MBA Student Interview – Ben from NYU Stern

Ben Loveland

NYU Stern student – Ben Loveland

Here’s a talk with Ben Loveland who recently graduated from NYU Stern and is now working as an Associate at Credit Suisse in the Global Industrials Group for the Investment Banking Division. Thank you Ben for sharing your thoughts and experiences with us!

This interview is the latest in an blog series featuring interviews with current MBA students, offering readers a behind-the-scenes look at top MBA programs. We hope to offer you a candid picture of student life, and what you should consider as you prepare your MBA application.

Accepted: First, can you tell us a little about yourself – where are you from? What and where did you study as an undergraduate and when did you graduate?

Ben: I’m from East Setauket, NY (Long Island) and went to Villanova (PA) on a full Army ROTC scholarship. I graduated in 2005 with a political science degree and wished to pursue the JAG corps and attend law school. However, at the time I graduated and was commissioned into the Army as a 2nd Lieutenant, I was diagnosed with a kidney disease that forced me to accept an honorable medical discharge.

With my very short military career over, I had to find another career. I took a position with Accenture, which is an IT consulting firm, and learned a lot about working on client sites, working in teams, and meeting tight deadlines. I wasn’t absolutely enthused by the product of IT, so I decided to make a switch into finance and see what a lot of my classmates were doing in NYC.

I was lucky enough to get hired before the financial meltdown and started at Goldman Sachs in February of 2008 in their Credit Derivatives Middle Office. Of course, a month later Bear Stearns collapsed and Lehman went down not much later. The work was extremely fast paced, I worked with top-notch people, layoffs were almost constant, but I thrived. I joined Goldman as an Analyst, then was promoted to Technical Specialist and then Associate.

After two years, however, I realized that a long-term career in Operations was not what I sought. I wanted a position that was revenue-generating, client-facing, and more macro than Sales and Trading. Investment Banking seemed to fit into my long-term career goals, and fit my personal skill set, so I set up meetings with some GS employees in IBD and quickly learned that to get into banking, especially in the midst of a financial crisis, you must be recruited out of a top business school (Analyst or Associate new hire). I decided that I needed to take the GMAT and get the ball rolling on finding a top business school.

Accepted: Why did you decide to attend NYU Stern? 

Ben: The first thing about Stern is that it’s in the city, so there are a ton of alums around the city, especially in financial services. So I met some alums and had a very favorable impression from them on their experience at Stern and the types of recruiting that happens there. I also visited Stern and immediately thought it was the best fit for me, personality-wise. It’s a top business school, with extremely smart and talented students, however, it was also a place that was collaborative internally, competitive externally.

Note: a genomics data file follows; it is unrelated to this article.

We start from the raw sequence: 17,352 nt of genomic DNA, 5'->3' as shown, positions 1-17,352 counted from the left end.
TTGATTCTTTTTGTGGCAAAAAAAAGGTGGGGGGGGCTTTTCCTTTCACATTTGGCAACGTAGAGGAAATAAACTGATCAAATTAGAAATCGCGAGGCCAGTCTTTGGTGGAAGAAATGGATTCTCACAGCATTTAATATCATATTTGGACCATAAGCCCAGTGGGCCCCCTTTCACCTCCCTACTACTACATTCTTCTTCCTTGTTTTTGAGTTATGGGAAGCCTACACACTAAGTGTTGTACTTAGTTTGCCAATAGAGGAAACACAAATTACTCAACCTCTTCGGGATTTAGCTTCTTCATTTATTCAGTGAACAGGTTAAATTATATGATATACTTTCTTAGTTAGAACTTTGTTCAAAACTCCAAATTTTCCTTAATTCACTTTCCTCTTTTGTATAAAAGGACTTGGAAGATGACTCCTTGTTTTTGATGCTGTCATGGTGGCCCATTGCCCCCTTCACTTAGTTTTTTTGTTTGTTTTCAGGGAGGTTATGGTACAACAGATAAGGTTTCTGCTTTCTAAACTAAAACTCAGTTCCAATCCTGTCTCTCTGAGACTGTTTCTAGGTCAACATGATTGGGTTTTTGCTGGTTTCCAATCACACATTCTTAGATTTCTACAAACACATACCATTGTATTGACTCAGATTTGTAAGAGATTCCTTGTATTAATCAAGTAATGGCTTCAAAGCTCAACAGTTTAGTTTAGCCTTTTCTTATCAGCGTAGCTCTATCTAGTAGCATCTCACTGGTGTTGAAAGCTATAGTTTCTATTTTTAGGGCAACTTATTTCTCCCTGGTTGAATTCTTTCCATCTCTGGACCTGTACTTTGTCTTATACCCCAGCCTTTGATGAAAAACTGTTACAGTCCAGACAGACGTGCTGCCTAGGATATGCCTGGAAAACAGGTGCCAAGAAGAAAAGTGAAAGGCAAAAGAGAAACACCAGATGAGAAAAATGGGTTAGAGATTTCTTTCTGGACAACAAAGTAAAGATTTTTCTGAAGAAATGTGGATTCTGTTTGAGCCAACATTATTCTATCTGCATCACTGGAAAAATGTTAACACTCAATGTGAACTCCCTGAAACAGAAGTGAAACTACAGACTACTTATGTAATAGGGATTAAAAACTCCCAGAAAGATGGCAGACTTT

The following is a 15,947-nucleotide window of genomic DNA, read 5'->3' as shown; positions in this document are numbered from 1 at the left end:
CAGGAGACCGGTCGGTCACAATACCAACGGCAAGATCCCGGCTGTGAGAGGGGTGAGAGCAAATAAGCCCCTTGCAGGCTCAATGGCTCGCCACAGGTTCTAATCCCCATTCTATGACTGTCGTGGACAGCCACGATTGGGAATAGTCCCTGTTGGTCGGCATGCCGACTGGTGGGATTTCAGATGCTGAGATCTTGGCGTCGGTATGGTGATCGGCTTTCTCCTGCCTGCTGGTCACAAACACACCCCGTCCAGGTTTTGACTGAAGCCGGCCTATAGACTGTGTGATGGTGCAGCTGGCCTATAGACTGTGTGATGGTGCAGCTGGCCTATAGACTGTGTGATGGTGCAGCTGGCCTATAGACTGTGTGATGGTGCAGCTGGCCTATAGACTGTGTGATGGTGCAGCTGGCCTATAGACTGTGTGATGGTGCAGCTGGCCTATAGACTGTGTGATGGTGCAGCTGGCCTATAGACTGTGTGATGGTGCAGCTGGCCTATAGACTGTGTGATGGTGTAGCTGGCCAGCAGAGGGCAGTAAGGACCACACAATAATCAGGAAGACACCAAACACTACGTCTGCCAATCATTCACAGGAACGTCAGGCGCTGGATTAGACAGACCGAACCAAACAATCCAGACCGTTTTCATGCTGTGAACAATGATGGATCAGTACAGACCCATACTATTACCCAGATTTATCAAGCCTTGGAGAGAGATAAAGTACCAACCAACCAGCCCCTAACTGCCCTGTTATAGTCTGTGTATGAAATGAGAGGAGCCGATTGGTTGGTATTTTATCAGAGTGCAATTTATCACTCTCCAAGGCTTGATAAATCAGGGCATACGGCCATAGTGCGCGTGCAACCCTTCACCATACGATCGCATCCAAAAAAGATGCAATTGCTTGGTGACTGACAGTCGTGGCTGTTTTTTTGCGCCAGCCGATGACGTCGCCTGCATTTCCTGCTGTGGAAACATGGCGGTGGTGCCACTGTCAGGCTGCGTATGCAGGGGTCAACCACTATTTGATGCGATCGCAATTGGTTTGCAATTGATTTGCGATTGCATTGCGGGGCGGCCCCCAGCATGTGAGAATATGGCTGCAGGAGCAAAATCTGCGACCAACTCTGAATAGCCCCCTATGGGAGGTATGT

My impression before visiting was that there was no secluded campus and therefore a diluted community of commuters. This couldn’t be further from the truth. I found a community that was supportive and engaged, almost tighter in the space that occupies Stern because of all the madness of the city surrounding it. I found the faculty to be top-notch, student-body to be down to earth, the career opportunities stellar, and a surprising amount of international engagement (students, faculty, travel, global learning, etc.). After visiting other schools in the area, and considering a jump to the west coast, it turned out to be a no-brainer for me.

Accepted: What are some of your favorite things about living in New York City? What were some of the advantages of studying in the Big Apple? 

Ben: I’m very biased, but I think NYC is the best city in the world. The amount of cultural, social, and academic activities here are incredible. I thought Stern did a great job of utilizing all of the resources the city has to offer. The center of the financial world is here, so for me personally, that was a huge advantage. NYC also has some great advantages for students wanting to study strategy, entrepreneurship, brand strategy, media, etc. There are so many companies and industries here it really is amazing. Also, getting keynote speakers to address the student body is fairly simple, since a lot of executives are either based here or visit here frequently. I also think the quality of the faculty is in large part due to the awesome location, many adjunct professors can run their business and teach at Stern in their free time. Pretty impressive.

Accepted: I see you’re now working as an Associate at Credit Suisse. What role did NYU play in securing that position? 

Ben: NYU set it up completely. I was on a pretty standard track of Investment Banking, so all of my initial meetings with banks were on campus. All of the bulge bracket banks and many mid-tier investment banks come to Stern to recruit, so the opportunities for IB are tremendous. The standard tracks (Consulting, IB, S&T, Marketing) are mostly setup by NYU through their “on-campus” recruiting. Stern set up the corporate overview sessions, the meet and greets, and interviews, which are critical to getting a job at these places.